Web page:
after the acquisition is knowledge storage, which is concerned with documenting,
categorizing, structuring, and storing knowledge to make it accessible (Kaufmann, 2014).
Knowledge sharing behavior (KSB) is defined as the activity of sharing individuals’
experience and professional knowledge with others within teams/organizations to help them
learn new ideas (Ortiz et al., 2017). Finally, k nowledge applic ation behavior add resses
the ways and behaviors in which individuals apply knowledge to expedite the goals of the
organization (Holsapple, 2013).
Individual behavior is typically determined by personality traits (Jadin et al., 2013).
Therefore, regarding the importance of individual-related factors (e.g. personality) as a
predictor of employees’knowledge behavior at work (Mount et al., 2006; Hsieh et al., 2011),
this study used the theory of planned behavior (TPB) to explain the relationship between
personality and individual behavior. This theory explains some background factors as
personality influences intentions and behaviors (e.g. individuals’KM behavior) at work
(Ajzen, 1991). One of the personality models that is widely used is the big five personality
(BFP) traits (openness, conscientiousness, extraversion, agreeableness, and neuroticism)
(McCrae and Costa, 1987), which strongly predicts work behavior (Mount et al., 2006).
In addition, social exchange theory (SET) is widely used to demonstrate the relationship
between BFP and KSB as a social exchange behavior (Moghavvemi et al., 2017).
There have been few studies that have empirically examined the relationship between
individual differences like personality traits and individuals’KM behaviors in
organizational contexts (Wang and Noe, 2010; Connelly et al., 2014). Most of the studies
have only investigated the influence of some dimensions of BFP traits on some dimensions
of KM behaviors, such as knowledge sharing or knowledge acquisition behaviors (Kim and
Lee, 2010; Matzler et al., 2008, 2011; Cui, 2017).
In addition, there is a lack of consistency and consensus among the results of these
studies. Consequently, it seems that very few studies comprehensively examined the
relationship between all dimensions of BFP traits and four main KM behavior at
the individual level. Organizations should motivate their employees to involve KM practices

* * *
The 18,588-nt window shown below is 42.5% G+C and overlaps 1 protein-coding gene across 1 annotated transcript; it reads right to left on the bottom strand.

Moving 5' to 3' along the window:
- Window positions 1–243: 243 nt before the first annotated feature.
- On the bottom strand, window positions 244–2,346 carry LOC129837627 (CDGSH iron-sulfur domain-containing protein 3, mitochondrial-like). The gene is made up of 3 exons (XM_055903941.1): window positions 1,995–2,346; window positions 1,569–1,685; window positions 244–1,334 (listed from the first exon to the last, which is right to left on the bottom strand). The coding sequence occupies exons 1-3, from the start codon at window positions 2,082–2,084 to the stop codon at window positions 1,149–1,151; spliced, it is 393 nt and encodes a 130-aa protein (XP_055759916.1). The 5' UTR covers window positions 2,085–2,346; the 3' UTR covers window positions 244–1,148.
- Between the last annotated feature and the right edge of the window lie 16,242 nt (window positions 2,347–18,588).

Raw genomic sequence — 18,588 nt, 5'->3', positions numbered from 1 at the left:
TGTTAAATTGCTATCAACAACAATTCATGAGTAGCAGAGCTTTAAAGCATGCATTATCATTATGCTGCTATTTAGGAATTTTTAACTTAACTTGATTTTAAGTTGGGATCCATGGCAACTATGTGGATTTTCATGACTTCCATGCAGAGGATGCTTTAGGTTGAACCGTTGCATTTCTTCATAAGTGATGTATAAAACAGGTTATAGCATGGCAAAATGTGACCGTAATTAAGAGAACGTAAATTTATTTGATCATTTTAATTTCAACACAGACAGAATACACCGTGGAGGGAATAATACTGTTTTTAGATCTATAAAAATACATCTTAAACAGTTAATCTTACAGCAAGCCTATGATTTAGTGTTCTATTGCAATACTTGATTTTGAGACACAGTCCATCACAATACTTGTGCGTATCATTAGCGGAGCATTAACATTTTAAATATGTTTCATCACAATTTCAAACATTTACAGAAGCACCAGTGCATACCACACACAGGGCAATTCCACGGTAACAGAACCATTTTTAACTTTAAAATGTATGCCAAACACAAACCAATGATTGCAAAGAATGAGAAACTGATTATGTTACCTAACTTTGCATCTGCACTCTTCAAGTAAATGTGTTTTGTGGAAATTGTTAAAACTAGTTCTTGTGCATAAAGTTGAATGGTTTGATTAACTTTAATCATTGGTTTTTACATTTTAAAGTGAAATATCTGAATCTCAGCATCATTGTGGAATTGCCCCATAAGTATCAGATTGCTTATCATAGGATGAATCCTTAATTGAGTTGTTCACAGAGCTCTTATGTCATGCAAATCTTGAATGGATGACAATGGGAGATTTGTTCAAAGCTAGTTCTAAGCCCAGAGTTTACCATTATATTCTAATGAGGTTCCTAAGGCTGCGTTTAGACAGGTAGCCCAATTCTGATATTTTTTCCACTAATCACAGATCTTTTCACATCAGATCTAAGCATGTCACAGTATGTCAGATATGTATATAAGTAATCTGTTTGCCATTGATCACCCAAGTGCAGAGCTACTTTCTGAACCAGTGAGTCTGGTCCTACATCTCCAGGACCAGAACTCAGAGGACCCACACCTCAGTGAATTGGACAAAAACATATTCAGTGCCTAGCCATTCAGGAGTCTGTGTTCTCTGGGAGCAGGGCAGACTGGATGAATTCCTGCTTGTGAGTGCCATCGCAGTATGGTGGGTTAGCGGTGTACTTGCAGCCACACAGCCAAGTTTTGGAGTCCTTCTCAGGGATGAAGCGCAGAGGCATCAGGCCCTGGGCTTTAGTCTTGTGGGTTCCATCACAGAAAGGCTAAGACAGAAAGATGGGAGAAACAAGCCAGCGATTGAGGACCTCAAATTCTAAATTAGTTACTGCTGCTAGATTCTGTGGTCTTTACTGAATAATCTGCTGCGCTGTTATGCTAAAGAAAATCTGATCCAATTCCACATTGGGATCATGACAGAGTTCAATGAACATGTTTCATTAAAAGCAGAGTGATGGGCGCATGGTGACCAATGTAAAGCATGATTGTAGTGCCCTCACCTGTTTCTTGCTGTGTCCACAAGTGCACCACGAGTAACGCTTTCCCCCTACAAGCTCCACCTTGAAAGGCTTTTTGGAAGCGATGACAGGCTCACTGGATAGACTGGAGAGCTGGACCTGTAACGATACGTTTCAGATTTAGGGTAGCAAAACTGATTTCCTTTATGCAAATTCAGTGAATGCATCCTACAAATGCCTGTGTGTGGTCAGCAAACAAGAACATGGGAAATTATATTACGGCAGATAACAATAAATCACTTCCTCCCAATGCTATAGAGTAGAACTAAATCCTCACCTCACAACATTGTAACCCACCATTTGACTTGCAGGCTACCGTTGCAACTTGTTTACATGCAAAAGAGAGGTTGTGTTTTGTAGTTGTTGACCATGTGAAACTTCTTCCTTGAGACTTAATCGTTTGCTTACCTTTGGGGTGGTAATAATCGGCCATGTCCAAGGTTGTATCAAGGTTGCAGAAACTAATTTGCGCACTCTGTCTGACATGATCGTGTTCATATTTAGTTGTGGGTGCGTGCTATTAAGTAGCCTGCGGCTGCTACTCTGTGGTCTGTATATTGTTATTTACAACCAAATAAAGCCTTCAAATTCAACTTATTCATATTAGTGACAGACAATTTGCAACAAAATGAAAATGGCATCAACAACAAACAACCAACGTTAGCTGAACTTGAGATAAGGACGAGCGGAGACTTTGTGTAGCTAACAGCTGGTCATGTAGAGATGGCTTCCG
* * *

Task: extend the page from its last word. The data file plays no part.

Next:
(Donate and de Pablo, 2015). The literature stresses that human factors are crucial for KM
success (Cabrera et al., 2006). Therefore, the purpose of this study is to highlight personality
traits as essential factors for boosting KM behaviors among individuals in organizations.
This study aims to identify which BFP traits are significant in determining individuals’KM
behaviors including knowledge acquisition, storage, sharing, and application.
KM refers to certain organizational approaches to achieve organizational goals through
theeffectiveuseofknowledge(Zhanget al., 2015). Most researchers have emphasized that
KM is a multidimensional construct (García-Sánchez et al., 2017). The four main processes
of KM at both individual and organizational levels that are commonly addressed
in the literature are acquisition or creation, storage/retrieval, sharing/transfer, and
usage/application (Alavi and Leidner, 2001; García-Sánchez et al., 2017). This research
uses the term of KM behavior as knowledge acquisition, sharing, storage, and application
activities at the i ndividual level .
Knowledge can be tacit or explicit. Tacit knowledge is personal and resides in the
individual’s mind. Therefore, this kind of knowledge is rarely formalized and transferred
because of its unstructured format. On the other hand, explicit knowledge can be readily
stored, codified,accessed, and verbalized in various formatssuch as the electronic databases
and written information (Kaufmann, 2014).
Knowledge acquisition behavior refers to seeking, gathering, and acquiring new
knowledge within or outside of the organization ( Jantunen, 2005; Kim and Lee, 2010).